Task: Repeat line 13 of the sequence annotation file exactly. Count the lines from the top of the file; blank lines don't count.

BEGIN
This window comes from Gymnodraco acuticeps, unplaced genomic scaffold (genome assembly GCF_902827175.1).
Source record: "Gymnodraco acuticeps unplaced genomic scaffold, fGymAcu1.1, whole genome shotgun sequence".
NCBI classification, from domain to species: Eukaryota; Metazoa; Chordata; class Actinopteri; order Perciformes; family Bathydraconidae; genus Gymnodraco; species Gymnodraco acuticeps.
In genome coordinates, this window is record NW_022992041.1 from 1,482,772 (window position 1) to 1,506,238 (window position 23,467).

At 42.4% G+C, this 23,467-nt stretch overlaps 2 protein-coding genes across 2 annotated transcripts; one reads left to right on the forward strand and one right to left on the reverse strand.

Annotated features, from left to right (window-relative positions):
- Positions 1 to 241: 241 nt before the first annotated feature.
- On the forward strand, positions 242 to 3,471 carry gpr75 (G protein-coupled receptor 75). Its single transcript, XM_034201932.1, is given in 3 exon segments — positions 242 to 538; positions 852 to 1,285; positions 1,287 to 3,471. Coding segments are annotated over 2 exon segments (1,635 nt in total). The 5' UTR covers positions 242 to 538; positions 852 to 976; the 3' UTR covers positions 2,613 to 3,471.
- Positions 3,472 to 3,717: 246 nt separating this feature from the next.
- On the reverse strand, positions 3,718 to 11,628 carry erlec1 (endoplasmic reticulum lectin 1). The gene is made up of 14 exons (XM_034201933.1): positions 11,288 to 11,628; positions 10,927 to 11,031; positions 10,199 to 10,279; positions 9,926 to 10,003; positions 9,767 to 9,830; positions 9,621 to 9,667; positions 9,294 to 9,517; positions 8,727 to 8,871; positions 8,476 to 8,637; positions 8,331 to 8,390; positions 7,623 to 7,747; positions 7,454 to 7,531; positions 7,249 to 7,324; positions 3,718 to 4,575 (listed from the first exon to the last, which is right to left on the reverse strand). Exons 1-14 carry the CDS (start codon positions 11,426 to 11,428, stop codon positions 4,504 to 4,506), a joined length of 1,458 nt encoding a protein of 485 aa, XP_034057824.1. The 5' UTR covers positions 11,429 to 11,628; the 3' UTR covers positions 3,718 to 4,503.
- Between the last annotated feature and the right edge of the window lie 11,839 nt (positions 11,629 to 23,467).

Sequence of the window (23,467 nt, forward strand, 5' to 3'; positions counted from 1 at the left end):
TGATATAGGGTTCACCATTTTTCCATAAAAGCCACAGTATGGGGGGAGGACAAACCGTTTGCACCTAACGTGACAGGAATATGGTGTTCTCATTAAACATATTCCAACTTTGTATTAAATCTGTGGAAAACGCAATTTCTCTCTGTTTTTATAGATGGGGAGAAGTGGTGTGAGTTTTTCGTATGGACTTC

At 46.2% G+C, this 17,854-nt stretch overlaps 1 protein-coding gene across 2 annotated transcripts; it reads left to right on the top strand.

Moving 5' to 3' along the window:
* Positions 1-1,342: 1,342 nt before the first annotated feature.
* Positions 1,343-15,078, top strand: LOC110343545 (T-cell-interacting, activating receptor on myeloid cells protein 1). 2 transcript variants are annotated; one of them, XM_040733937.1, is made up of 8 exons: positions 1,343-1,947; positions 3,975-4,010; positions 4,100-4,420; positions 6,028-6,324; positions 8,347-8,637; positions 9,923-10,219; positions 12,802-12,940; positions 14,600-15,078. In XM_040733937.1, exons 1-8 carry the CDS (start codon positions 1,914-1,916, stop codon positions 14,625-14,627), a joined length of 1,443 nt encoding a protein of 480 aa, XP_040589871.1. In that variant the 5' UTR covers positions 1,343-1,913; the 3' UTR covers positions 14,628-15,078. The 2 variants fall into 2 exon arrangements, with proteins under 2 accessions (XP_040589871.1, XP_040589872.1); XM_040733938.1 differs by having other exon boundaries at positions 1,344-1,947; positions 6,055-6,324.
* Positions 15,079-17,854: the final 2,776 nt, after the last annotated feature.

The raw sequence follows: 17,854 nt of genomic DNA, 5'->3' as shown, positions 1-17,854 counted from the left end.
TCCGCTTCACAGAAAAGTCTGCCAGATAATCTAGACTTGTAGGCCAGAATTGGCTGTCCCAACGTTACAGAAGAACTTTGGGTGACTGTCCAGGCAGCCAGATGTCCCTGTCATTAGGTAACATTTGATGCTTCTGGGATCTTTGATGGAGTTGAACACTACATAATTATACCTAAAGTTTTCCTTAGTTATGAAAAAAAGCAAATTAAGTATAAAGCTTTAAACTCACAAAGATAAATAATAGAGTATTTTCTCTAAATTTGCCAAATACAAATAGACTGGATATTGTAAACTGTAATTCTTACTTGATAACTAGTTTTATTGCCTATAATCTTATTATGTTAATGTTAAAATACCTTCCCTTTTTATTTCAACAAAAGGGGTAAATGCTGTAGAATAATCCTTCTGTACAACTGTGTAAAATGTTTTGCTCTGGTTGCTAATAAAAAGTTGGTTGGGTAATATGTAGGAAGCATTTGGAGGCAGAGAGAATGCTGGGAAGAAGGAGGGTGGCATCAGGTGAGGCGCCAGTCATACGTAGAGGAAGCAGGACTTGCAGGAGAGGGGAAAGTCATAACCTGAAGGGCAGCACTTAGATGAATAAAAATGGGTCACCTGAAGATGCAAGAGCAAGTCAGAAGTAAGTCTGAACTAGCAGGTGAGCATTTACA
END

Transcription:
TGATATAGGGTTCACCATTTTTCCATAAAAGCCACAGTATGGGGGGAGGACAAACCGTTTGCACCTAACGTGACAGGAATATGGTGTTCTCATTAAACATATTCCAACTTTGTATTAAATCTGTGGAAAACGCAATTTCTCTCTGTTTTTATAGATGGGGAGAAGTGGTGTGAGTTTTTCGTATGGACTTC